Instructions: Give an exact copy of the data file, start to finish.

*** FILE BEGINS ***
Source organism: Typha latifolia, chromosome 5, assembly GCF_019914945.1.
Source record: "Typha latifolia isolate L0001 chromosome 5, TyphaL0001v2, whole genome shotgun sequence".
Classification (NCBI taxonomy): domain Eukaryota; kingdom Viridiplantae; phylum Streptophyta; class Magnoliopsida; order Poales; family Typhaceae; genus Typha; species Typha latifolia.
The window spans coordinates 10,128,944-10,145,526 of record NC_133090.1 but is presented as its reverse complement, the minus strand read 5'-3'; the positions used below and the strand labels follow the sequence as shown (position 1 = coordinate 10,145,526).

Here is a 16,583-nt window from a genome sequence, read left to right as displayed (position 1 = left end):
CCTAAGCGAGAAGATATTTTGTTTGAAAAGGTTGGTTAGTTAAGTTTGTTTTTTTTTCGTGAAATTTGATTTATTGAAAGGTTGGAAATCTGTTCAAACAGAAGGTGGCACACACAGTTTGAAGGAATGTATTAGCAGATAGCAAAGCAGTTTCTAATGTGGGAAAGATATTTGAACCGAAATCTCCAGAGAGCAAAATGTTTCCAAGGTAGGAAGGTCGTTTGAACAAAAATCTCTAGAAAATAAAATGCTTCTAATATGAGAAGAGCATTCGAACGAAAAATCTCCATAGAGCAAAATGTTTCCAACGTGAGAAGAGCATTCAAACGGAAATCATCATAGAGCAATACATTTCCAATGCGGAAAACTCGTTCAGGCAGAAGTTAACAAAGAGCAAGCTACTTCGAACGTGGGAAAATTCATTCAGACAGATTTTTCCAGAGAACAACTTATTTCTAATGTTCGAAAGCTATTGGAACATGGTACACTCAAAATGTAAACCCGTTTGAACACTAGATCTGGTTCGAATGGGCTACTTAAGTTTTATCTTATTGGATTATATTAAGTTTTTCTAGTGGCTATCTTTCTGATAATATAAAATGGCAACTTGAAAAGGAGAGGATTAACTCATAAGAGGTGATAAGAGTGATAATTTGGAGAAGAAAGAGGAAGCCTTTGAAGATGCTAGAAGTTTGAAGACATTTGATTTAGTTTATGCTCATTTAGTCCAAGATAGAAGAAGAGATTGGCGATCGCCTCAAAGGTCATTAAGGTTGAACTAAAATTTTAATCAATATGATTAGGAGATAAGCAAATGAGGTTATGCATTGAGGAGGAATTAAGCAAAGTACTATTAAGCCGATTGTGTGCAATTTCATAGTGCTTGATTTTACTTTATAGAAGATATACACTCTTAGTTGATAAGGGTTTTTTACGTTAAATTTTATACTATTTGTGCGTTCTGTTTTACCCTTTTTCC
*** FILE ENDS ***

Source organism: Typha latifolia, chromosome 5, assembly GCF_019914945.1.
Source record: "Typha latifolia isolate L0001 chromosome 5, TyphaL0001v2, whole genome shotgun sequence".
Classification (NCBI taxonomy): domain Eukaryota; kingdom Viridiplantae; phylum Streptophyta; class Magnoliopsida; order Poales; family Typhaceae; genus Typha; species Typha latifolia.
The window spans coordinates 10,128,944-10,145,526 of record NC_133090.1 but is presented as its reverse complement, the minus strand read 5'-3'; the positions used below and the strand labels follow the sequence as shown (position 1 = coordinate 10,145,526).

Here is a 16,583-nt window from a genome sequence, read left to right as displayed (position 1 = left end):
CCTAAGCGAGAAGATATTTTGTTTGAAAAGGTTGGTTAGTTAAGTTTGTTTTTTTTTCGTGAAATTTGATTTATTGAAAGGTTGGAAATCTGTTCAAACAGAAGGTGGCACACACAGTTTGAAGGAATGTATTAGCAGATAGCAAAGCAGTTTCTAATGTGGGAAAGATATTTGAACCGAAATCTCCAGAGAGCAAAATGTTTCCAAGGTAGGAAGGTCGTTTGAACAAAAATCTCTAGAAAATAAAATGCTTCTAATATGAGAAGAGCATTCGAACGAAAAATCTCCATAGAGCAAAATGTTTCCAACGTGAGAAGAGCATTCAAACGGAAATCATCATAGAGCAATACATTTCCAATGCGGAAAACTCGTTCAGGCAGAAGTTAACAAAGAGCAAGCTACTTCGAACGTGGGAAAATTCATTCAGACAGATTTTTCCAGAGAACAACTTATTTCTAATGTTCGAAAGCTATTGGAACATGGTACACTCAAAATGTAAACCCGTTTGAACACTAGATCTGGTTCGAATGGGCTACTTAAGTTTTATCTTATTGGATTATATTAAGTTTTTCTAGTGGCTATCTTTCTGATAATATAAAATGGCAACTTGAAAAGGAGAGGATTAACTCATAAGAGGTGATAAGAGTGATAATTTGGAGAAGAAAGAGGAAGCCTTTGAAGATGCTAGAAGTTTGAAGACATTTGATTTAGTTTATGCTCATTTAGTCCAAGATAGAAGAAGAGATTGGCGATCGCCTCAAAGGTCATTAAGGTTGAACTAAAATTTTAATCAATATGATTAGGAGATAAGCAAATGAGGTTATGCATTGAGGAGGAATTAAGCAAAGTACTATTAAGCCGATTGTGTGCAATTTCATAGTGCTTGATTTTACTTTATAGAAGATATACACTCTTAGTTGATAAGGGTTTTTTACGTTAAATTTTATACTATTTGTGCGTTCTGTTTTACCCTTTTTCC